A grieving father has called for drastic change to the ways in which British sport deals with the issue of concussion.
Ben Robinson was just 14 when he died as a result of concussion. During the final minute of his school rugby match he collapsed, fell unconscious and never woke up.
His father, Peter, has been campaigning for teachers and youth coaches to receive training to help prevent a repeat of the tragedy.
Peter told Sky Sports: "Ben was involved in a heavy tackle in the first minute into the second half. It was a collision and you see the whiplash effect of his head coming forward. He went to the ground and you realised he had been knocked out.
"The coach was with him and assessing him and he was allowed to play on. There were two further instances where Ben was assessed. He was again involved in heavy tackles but in between these tackles you could see him holding his head and his body language had changed.
"You could see him holding his temple with his right hand. He was like an old man with his head forced forward.
"The experts tell me that if Ben had been removed after the first concussion he still would be here."
Dr Willie Stewart, a consultant neuropathologist at the Southern General Hospital in Glasgow, said: "Particularly in the case of adolescence, part of the concussion injury seems to involve the way blood passes through the brain. So a second concussion can produce brain swelling and that's the anxiety."
Peter is campaigning for mandatory concussion training throughout junior rugby. This month saw progress as the Scottish government launched a Concussion Awareness leaflet in all schools.
He said: "Schools are the way forward. Then no matter what sport you go on to play you have that awareness. What we found out was that there was a serious lack of knowledge of what procedures to follow. What do mum and dad do when their son or daughter comes home?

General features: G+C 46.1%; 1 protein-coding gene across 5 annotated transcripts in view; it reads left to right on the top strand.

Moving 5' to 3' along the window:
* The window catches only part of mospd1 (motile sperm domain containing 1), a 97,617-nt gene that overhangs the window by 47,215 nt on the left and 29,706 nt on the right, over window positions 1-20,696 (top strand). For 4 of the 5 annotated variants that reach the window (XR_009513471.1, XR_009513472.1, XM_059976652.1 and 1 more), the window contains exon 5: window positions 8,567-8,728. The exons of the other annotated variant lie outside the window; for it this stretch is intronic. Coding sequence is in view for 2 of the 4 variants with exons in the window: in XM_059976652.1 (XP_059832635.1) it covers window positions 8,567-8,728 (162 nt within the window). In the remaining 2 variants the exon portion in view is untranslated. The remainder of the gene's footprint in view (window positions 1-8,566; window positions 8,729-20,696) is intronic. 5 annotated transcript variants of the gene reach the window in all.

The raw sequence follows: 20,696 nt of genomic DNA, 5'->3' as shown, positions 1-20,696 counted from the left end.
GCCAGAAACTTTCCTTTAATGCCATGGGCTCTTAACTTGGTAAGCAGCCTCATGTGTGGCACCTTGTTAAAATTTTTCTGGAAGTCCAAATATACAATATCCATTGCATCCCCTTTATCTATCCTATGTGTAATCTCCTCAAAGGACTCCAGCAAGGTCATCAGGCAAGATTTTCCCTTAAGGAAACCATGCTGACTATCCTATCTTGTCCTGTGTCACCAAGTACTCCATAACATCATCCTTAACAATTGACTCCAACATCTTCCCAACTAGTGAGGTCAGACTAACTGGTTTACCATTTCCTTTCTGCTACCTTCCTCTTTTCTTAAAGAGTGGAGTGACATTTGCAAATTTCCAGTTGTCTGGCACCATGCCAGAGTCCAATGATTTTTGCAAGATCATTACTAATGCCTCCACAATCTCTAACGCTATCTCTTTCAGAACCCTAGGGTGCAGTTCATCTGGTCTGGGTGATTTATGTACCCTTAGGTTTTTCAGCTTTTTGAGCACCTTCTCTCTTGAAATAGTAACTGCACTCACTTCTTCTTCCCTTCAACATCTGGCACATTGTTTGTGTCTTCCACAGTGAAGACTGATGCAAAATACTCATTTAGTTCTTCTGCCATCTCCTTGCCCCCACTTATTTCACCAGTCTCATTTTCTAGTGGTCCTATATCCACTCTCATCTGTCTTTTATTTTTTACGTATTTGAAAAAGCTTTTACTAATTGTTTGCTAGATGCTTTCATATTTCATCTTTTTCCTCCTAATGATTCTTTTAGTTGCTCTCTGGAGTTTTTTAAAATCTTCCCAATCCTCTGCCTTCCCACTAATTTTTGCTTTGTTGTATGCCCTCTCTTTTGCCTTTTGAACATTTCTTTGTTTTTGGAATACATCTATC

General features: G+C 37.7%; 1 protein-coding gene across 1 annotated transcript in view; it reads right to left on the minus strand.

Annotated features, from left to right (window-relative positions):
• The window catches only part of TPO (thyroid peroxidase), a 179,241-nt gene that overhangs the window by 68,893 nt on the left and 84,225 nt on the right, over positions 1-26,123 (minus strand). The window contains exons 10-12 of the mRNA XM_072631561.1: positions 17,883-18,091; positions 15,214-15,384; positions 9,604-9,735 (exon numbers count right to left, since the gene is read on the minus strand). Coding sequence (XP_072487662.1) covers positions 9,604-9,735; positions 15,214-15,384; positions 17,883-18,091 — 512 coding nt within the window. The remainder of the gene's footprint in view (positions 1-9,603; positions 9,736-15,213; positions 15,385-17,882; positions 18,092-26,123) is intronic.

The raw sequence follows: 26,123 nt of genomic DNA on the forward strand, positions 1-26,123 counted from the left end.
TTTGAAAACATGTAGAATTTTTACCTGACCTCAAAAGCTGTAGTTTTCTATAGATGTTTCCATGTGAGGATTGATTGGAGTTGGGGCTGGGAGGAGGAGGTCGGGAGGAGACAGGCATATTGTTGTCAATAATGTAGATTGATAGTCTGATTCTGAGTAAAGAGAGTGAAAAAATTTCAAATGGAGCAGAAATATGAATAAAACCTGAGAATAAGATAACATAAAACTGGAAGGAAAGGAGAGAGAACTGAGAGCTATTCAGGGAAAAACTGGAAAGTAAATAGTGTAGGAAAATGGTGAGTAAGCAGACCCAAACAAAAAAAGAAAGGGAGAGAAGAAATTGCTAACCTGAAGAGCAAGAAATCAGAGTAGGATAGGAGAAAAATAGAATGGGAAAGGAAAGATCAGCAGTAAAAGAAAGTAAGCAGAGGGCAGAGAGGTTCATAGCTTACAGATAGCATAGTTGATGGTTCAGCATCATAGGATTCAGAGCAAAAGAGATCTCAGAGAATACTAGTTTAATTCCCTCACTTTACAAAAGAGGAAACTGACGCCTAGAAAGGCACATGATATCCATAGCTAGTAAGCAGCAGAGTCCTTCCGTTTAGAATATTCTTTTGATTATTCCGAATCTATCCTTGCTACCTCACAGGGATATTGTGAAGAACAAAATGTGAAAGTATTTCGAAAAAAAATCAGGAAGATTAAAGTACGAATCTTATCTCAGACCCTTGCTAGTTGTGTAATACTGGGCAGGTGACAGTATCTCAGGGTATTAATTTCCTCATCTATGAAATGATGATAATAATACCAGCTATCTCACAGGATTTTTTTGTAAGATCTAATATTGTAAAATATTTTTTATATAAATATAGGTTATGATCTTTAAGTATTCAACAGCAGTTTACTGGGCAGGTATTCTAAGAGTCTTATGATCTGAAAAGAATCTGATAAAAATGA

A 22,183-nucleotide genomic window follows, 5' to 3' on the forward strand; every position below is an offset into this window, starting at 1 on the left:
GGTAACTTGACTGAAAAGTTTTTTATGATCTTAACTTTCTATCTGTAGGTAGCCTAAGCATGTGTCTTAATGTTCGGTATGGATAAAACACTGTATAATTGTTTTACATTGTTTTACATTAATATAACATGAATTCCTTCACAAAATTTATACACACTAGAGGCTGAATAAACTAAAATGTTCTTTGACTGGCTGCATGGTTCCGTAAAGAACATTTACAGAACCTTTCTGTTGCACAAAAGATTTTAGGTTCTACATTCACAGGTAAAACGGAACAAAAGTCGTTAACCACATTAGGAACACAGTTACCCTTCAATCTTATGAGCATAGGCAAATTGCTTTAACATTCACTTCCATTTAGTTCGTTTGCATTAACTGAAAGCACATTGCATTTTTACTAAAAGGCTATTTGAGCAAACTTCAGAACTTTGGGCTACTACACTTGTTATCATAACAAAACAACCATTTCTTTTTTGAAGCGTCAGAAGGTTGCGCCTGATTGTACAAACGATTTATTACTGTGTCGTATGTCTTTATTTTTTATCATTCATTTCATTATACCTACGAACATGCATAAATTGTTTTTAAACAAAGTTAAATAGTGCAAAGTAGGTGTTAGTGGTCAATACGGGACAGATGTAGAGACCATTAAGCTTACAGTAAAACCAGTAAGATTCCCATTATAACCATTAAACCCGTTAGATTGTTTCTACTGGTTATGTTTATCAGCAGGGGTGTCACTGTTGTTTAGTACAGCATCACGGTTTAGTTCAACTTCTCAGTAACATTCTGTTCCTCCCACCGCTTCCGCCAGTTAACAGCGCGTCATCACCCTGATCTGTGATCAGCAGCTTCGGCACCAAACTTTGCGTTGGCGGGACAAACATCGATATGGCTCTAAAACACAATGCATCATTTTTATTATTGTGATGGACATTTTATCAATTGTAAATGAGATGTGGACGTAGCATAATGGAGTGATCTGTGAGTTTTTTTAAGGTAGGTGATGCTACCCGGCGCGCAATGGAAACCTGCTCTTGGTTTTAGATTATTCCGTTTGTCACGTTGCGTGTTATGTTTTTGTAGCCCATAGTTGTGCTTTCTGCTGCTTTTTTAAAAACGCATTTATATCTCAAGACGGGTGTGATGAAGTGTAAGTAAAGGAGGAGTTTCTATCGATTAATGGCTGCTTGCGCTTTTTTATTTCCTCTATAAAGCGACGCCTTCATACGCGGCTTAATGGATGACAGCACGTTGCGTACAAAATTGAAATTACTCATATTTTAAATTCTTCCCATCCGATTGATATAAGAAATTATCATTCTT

"I think take a leaf out of America with the protocols, the Zackery Lystedt Law."
American Zackery Lystedt was just 13 when he sustained concussion. He returned to the field only to collapse again later. Lystedt's injuries left him permanently disabled.
In May 2009, the state of Washington passed a new bill, requiring any youth showing signs of concussion to be examined by a health care professional before returning to play.
Despite progress in some areas, Peter believes the International Rugby Board is failing to properly address the issue.
He said: "Personally I think the IRB are being bullied into something now by the public are reacting to this. I can't understand how there's not a policy in place that covers all Unions. It's a one-off policy that everyone should agree to adhere to.
"Ben would have gone on to do great things but something good must come out of it and we must prevent something like this happening again. Maybe getting a Benjamin Law put in like the Zackery Law. I don't see why this shouldn't be done."
Three years on from Ben's death, Concussion Awareness Training is still not mandatory in youth or school rugby.